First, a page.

April 25, 2014

"The next time you interact with a teenager, try to have a conversation with him or her about a challenging topic."

"Ask him to explain his views. Push her to go further in her answers. Hopefully, you won’t get the response Turkle did when interviewing a 16-year-old boy about how technology has impacted his communication: 'Someday, someday, but certainly not now, I’d like to learn how to have a conversation.'"

From "My Students Don't Know How to Have a Conversation/Students’ reliance on screens for communication is detracting—and distracting—from their engagement in real-time talk," by Paul Barnwell.

Turkle is Sherry Turkle, author of "Alone Together: Why We Expect More from Technology and Less From Ourselves."


madAsHell said...

All statements must be less the 160 characters.

Patrick O said...

Have 16 year olds ever known how to have a conversation?

Methinks there is significant social-historical myopia.

It's always something that keeps the fogies from respecting the youngins.

Gen X had MTV, their parents were hippies with their protests or with their rock n roll. Then you had the roaring twenties with moving pictures and jazz music. How do you talk to a flapper?!

Before that, the Civil War generation was trying to come to terms with kids who now could listen to phonographs. Their parents didn't know what to do with people who could get on a locomotive and just be somewhere within hours that previously took days, or days that used to take months. Young kids with their new technologies! Don't know how to talk about serious things like we mature people.

Sigivald said...

What Patrick O said.

I occasionally interact with or see teenagers.

They're no less able to converse now than when I was their age.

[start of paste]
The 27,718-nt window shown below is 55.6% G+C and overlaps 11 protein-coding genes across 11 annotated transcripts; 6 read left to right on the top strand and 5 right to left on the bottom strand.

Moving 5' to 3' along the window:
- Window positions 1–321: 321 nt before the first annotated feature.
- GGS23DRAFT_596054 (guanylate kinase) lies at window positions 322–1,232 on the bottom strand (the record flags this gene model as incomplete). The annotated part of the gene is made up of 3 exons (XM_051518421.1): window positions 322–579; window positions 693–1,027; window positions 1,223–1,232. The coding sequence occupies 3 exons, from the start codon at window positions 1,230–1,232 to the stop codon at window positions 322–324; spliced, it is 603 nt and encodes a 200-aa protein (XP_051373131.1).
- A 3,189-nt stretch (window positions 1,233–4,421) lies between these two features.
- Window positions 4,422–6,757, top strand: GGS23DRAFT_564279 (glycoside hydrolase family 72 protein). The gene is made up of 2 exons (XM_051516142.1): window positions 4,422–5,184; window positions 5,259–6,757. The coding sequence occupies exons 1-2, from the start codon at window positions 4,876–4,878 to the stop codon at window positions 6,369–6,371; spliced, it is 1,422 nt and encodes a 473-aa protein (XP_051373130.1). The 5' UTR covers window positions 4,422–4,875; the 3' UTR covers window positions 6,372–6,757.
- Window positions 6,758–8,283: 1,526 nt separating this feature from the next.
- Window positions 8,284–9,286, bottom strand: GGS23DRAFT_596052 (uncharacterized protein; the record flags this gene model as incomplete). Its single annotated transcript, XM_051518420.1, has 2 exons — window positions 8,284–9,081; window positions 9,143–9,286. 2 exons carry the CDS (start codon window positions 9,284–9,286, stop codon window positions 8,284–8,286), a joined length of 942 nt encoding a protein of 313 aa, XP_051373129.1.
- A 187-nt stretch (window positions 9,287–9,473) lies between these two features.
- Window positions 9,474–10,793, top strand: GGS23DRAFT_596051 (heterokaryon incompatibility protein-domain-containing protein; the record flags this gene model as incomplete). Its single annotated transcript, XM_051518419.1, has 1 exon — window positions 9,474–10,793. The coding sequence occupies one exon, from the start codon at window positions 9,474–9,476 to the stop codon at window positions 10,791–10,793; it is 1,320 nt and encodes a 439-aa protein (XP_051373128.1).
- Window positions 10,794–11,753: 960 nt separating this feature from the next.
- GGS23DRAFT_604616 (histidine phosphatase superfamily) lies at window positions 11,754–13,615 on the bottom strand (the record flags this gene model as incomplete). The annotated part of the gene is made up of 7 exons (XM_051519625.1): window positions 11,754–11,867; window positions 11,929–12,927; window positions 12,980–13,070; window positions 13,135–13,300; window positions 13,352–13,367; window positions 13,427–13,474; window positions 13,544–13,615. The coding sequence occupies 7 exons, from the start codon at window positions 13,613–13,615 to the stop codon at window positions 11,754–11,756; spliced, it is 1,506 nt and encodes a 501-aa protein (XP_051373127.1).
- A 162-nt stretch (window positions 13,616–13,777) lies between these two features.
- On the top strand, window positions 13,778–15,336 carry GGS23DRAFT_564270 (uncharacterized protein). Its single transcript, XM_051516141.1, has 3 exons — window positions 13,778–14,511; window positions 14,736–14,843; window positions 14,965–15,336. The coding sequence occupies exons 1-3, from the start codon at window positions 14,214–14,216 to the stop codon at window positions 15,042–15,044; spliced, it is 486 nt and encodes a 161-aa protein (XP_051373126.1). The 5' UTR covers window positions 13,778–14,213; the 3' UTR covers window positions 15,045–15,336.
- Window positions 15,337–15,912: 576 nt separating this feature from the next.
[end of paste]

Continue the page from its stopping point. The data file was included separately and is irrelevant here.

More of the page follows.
traditionalguy said...

We talk about teenagers so we can describe the "other."

But my problem lately is with digitally trained adults of all generations. The vast majority start talking and do a continuous download for 5 minutes. There are no pauses for a reply, and if a rude interruption/reply is made, it is ignored.

Eventually the best thing to do is to walk away and log onto the internet...at least you can control the inputs.

n.n said...

OMG. LOL. Transmission end.

Expat(ish) said...

They are joking, right?

I ran with my son's XC team (hey, if you have to drive to the woods at 6am in the summer, you might as well get in a good run!) and have spent, literally, hundreds of days with venture/boy scouts. I've had a ton of very good conversations about abstract non-kidstuff topics.

One young man spent two hours talking about the psychology of game play. Another recently opined on weather changes in his lifetime (he is 14, very amusing).


virgil xenophon said...

Paddy O/

Just stop it! Ever read any Civil War letters from enlisted soldiers? Or viewed their almost magically artistic cursive writing in the flesh, as it were? It makes them seem as virtual Literary Gods compared to their age equivalents of today. The Confederate museum in New Orleans has the largest collection of memorabilia in the nation outside of Richmond. The next time you're in New Orleans hie yourself over and take a gander. It will water your eyes.